Last Sunday night, the first episode of the mini-series Killing Jesus scored the largest number of viewers in the entire history of the National Geographic Channel. A couple years ago History Channel’s mini The Bible scored a similar upset; and this year, many anticipate that the sequel to The Bible, A.D.: The Bible Continues, premiering on NBC Easter Sunday night – like The Bible, produced by Survivor creator Mark Burnett and Touched by an Angel star Roma Downey — will be just as successful. And not to be outdone, CBS is offering The Dovekeepers, a mini-series about the heroic Jewish defiance of the Roman siege of Masada in 73 A.D.
While it’s wonderful that the Easter holiday is filled with positive and family-friendly programming, it is unfortunate that such programming comes around only twice a year (Easter and Christmas). Recently, NBC President of Entertainment Jennifer Salke said in apparent astonishment, “There was a misconception of looking at those things as being niche and not realizing they actually represent an enormous part of our country that is not finding programming that speaks specifically to them.”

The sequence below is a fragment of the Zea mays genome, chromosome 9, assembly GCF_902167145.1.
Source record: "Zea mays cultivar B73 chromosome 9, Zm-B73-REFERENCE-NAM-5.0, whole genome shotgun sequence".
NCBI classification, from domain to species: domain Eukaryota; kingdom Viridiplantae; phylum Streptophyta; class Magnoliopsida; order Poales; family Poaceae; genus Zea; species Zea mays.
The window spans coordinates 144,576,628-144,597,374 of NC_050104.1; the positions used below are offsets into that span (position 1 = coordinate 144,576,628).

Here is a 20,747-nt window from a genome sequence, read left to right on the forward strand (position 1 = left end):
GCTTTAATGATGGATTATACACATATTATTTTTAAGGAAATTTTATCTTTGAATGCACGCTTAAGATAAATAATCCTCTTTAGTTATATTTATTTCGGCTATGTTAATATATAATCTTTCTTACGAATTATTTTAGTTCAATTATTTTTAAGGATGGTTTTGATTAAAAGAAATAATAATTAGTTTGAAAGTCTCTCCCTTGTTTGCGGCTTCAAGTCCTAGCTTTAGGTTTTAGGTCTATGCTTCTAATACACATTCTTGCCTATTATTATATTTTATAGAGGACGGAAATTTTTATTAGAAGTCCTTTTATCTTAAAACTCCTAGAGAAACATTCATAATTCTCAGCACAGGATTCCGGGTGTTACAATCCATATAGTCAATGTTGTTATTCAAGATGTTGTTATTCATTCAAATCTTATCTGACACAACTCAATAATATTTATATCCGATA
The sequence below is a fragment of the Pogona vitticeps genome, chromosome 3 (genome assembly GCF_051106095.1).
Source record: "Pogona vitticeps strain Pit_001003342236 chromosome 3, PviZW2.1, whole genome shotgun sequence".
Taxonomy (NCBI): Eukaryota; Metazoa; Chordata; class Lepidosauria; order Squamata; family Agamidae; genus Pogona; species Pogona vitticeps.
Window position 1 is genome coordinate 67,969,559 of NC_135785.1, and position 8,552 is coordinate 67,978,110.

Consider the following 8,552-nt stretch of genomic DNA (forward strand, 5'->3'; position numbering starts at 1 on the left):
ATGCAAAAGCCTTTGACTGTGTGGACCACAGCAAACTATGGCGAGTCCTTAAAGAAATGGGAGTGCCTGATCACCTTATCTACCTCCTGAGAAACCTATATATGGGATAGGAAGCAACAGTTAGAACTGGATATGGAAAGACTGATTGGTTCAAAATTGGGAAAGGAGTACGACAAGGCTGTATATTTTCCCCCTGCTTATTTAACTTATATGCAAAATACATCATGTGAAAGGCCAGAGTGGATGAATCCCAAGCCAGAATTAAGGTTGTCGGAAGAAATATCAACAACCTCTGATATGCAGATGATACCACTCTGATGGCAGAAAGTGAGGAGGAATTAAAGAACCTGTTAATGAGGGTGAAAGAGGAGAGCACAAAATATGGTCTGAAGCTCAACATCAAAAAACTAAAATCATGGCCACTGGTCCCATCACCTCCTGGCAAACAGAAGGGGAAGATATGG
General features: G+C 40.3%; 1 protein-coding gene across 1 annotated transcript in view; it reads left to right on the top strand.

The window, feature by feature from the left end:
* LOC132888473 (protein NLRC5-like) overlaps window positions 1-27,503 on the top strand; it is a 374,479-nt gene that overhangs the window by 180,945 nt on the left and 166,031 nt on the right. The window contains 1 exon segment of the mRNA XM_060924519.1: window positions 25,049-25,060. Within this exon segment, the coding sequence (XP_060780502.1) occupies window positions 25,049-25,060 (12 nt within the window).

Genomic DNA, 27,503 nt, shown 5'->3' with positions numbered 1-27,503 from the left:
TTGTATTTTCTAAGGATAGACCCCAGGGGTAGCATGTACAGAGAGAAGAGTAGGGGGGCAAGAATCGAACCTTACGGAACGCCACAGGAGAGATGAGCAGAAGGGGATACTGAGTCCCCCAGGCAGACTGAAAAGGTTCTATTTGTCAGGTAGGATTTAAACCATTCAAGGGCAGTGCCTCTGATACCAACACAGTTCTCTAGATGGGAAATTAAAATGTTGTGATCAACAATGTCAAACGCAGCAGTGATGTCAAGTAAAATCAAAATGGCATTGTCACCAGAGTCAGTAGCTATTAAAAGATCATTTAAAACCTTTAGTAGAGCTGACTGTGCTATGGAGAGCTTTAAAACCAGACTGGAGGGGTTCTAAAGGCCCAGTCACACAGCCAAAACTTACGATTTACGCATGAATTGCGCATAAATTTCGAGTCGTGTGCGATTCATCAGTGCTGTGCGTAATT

According to the U.S. Census, approximately 75% of Americans describe themselves as Christians. It would seem to be a no-brainer for ratings-starved networks to appeal to a “niche” which makes up three-quarters of the nation – but by and large, they don’t. Maybe the “daring” and “edgy” creative programmers and network executives in Manhattan and Hollywood out to come out of their bubbles a little more often, and take a chance on airing programming the overwhelming majority of the country actually wants to see.